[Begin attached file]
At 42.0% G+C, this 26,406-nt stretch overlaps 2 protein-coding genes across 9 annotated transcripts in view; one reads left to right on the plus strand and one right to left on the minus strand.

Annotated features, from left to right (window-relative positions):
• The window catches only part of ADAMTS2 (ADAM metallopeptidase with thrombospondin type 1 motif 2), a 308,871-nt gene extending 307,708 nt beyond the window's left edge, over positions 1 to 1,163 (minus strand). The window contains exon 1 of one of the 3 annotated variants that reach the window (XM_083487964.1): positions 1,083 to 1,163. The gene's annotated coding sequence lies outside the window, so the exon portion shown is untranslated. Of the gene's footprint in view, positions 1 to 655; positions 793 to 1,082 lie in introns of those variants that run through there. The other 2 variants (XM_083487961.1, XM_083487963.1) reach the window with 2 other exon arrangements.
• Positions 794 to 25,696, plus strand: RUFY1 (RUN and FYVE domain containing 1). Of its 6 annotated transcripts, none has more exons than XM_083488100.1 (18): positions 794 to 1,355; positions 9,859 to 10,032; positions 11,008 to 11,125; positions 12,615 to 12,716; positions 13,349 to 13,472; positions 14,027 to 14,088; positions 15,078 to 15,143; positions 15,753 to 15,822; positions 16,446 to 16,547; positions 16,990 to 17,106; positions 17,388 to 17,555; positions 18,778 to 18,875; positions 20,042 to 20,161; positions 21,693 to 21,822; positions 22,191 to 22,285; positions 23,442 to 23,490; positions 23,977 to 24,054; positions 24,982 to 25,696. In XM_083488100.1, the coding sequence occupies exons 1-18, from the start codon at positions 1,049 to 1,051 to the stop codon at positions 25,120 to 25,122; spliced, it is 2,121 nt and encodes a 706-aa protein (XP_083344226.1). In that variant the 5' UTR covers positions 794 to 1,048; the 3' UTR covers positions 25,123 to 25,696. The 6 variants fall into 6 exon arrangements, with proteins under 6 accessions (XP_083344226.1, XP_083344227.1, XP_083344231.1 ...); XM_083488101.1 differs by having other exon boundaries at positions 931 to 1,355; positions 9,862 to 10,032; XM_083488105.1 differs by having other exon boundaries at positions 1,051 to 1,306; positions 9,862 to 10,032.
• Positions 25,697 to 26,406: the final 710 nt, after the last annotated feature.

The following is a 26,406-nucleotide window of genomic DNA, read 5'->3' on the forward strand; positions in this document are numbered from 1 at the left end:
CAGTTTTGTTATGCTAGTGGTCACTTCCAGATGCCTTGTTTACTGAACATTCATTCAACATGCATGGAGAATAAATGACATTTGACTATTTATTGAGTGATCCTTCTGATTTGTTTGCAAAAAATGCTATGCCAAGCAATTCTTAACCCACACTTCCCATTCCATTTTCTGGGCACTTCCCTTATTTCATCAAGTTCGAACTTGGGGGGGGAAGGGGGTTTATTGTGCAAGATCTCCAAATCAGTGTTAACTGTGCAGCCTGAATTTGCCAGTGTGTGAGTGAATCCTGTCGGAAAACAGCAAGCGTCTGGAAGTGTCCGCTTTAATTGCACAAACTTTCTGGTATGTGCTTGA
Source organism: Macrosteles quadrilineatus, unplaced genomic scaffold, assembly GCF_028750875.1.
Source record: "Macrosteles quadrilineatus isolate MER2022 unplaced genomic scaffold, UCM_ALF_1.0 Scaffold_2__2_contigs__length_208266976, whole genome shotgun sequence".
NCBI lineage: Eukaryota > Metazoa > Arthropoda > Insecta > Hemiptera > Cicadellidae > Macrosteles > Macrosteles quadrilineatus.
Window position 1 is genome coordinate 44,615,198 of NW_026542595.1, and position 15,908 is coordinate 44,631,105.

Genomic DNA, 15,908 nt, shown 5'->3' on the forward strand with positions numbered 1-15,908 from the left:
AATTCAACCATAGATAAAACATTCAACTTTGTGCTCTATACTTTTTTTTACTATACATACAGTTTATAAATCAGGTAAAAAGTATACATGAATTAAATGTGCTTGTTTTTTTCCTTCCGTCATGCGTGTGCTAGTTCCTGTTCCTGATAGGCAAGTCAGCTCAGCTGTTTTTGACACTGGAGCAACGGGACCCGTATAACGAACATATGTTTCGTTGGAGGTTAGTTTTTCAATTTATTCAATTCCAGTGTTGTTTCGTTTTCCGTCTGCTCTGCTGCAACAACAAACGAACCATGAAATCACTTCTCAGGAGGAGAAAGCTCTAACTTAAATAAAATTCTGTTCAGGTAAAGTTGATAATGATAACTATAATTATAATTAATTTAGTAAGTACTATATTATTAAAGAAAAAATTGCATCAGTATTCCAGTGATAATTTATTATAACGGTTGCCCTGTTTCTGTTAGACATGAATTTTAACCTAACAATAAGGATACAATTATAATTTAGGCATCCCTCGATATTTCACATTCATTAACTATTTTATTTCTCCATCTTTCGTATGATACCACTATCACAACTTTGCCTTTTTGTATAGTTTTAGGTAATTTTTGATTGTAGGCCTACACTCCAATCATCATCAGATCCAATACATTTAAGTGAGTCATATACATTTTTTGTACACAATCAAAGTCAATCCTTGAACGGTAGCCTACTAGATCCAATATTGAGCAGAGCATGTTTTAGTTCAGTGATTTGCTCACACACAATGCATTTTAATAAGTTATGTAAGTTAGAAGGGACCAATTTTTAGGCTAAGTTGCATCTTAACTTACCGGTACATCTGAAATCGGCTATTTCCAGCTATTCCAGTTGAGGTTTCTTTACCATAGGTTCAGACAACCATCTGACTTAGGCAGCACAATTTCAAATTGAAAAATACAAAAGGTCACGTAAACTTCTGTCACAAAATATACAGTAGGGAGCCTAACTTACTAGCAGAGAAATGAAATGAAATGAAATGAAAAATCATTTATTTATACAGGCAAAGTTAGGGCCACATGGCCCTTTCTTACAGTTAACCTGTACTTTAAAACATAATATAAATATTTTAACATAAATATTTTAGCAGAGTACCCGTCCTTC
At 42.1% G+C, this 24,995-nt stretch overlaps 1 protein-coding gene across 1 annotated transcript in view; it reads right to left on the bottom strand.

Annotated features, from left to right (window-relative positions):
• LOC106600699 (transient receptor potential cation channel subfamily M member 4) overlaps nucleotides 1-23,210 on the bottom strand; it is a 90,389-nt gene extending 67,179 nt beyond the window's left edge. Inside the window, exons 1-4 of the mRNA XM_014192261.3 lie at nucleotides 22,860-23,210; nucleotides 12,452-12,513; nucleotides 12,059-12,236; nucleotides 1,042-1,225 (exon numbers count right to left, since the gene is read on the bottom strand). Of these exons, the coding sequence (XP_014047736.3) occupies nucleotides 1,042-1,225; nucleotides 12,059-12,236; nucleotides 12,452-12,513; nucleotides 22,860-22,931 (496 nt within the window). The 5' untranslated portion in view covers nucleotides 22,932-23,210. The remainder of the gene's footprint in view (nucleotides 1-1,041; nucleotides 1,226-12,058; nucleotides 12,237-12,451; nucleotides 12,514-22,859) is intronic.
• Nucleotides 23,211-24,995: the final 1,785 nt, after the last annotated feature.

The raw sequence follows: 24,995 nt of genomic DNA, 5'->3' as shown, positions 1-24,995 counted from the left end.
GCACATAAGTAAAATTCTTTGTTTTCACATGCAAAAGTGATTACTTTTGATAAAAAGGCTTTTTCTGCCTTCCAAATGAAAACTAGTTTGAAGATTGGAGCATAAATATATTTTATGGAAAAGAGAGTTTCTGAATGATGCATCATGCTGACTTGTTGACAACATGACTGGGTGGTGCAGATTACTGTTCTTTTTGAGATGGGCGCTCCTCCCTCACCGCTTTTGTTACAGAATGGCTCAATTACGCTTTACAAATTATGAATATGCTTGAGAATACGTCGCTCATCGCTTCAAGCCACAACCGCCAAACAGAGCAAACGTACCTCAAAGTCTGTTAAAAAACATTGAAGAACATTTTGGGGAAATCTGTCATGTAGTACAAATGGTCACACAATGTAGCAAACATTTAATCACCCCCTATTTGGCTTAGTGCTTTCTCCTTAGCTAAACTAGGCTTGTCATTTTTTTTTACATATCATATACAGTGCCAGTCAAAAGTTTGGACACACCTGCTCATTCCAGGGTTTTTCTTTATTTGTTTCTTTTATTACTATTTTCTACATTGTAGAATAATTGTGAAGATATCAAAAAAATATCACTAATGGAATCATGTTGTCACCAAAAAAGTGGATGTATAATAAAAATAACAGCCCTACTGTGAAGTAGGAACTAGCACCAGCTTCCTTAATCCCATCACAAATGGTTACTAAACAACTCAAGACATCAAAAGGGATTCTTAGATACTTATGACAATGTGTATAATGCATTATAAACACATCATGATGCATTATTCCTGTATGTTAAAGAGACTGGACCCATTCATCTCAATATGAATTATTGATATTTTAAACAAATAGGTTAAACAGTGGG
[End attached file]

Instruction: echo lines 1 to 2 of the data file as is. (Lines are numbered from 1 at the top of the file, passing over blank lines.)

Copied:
At 42.0% G+C, this 26,406-nt stretch overlaps 2 protein-coding genes across 9 annotated transcripts in view; one reads left to right on the plus strand and one right to left on the minus strand.

Annotated features, from left to right (window-relative positions):